Only the railroads are imbued with more romantic, commerce-driving history. Does anyone miss the glory days of the coal mines or ice houses? From its origin in 1686, modern insurance enabled world commerce, international trade, democracy and shipping to thrive and change the lives of nearly everyone in the world. Think about this. Before 1686, shipping was mostly financed by kings and governments. Columbus went from Genoa (where the first insurance policies were sold in the 14th century) to Sevilla to beg commissions from royals. No one else could afford to underwrite the costs of The Age of Discovery because the risks were huge. That’s why Columbus had three ships on his first voyage to America, to balance the odds of making a return on Ferdinand and Isabella’s investment in the young Italian navigator’s dreams and rare knowledge of the trade winds. This kind of risk management had been going on since the ancient times in Mesopotamia and Carthage. But insurance, particularly business insurance, was not readily available until the late 1880s.
Along came Edward Lloyd
Then along came Edward Lloyd, a coffeehouse owner on Tower Street in the City of London, now the financial district of England. This was only 20 years after the great fire of London had created a new degree of interest in insurance. Lloyd’s coffeehouse was frequented mostly by sailors, ship owners, ship builders, and merchants at a time in history when coffeehouses were in the epicenter of both politics and commerce. Lloyd catered to his customers with “the shipping news,” bulletins he published in the coffeehouse about the results of expeditions to the ports of London, Bruges and Amsterdam. (Bruges was the second largest commercial port in Europe before its harbor silted up and made it unsafe.)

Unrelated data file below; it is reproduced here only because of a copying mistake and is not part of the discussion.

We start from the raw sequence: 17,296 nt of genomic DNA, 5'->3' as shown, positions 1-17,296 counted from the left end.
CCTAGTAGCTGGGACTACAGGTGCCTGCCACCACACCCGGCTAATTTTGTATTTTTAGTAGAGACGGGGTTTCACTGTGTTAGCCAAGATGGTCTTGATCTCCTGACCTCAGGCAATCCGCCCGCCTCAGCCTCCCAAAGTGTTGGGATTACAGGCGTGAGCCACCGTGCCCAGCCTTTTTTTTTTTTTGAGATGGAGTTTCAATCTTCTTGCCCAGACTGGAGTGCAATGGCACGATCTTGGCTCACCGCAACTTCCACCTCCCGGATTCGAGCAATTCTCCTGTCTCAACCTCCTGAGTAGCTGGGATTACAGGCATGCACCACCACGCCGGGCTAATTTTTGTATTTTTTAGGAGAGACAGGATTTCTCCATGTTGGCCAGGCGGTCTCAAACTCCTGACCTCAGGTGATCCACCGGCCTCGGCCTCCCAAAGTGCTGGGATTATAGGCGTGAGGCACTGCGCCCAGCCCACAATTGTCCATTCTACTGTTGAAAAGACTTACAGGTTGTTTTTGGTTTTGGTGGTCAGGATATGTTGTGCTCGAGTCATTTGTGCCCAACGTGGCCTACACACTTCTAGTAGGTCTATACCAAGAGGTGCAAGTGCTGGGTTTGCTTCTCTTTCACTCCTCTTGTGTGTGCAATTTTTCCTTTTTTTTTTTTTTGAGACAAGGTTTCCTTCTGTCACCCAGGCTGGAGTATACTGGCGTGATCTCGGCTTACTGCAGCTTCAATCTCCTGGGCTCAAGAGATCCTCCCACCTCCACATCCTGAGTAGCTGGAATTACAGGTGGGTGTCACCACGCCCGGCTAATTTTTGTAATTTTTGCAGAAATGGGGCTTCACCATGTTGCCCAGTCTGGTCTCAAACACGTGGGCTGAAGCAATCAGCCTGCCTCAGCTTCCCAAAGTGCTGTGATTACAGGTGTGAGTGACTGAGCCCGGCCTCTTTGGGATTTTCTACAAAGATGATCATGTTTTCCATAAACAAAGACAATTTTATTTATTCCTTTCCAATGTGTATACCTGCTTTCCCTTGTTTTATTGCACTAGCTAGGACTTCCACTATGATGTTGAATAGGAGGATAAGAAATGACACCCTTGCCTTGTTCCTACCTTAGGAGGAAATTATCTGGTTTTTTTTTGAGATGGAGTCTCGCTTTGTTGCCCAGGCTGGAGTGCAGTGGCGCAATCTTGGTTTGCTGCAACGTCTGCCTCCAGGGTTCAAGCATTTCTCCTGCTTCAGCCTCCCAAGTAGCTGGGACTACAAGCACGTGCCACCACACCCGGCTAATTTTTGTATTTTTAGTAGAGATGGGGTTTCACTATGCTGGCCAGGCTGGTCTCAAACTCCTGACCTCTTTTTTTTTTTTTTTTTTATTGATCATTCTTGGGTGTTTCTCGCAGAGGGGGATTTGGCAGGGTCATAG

“As far as I have heard, and I have no reason to doubt it, the insurance industry began with Lloyd,” says Susan Voss, former Iowa Insurance Commissioner and now general counsel at Des Moines’ American Enterprise Company.
What Lloyd did was change the world, for better and worse. The coffeehouse soon became recognized as the best place to buy marine insurance. The shop was also frequented by mariners involved in the slave trade. Because of Lloyd’s expertise at defining the difference between “natural death” and “perils of the sea,” Lloyd’s obtained a monopoly on maritime insurance related to the slave trade and maintained it until the early 19th century.
What insurance also did was begin a shift of wealth and power from monarchies and governments to individuals and corporations. These groups would buy shares in an expedition, sharing the risks and rewards of world commerce. This was a time when chocolate, coffee, tea and sugar were becoming obsessions in Europe, and great fortunes were awaiting ships to bring them home.
Lloyd’s big breakthrough in the United States came with the San Francisco earthquake. The company lost a lot of money on the earthquake and resulting fires at a time when foreign insurance companies were viewed suspiciously in America. Lloyd’s agent, Cuthbert Heath, famously instructed his San Francisco agents to pay every policy in full. Other companies were not as generous, and Lloyd’s reputation in America was insured.
Legends, myths and firsts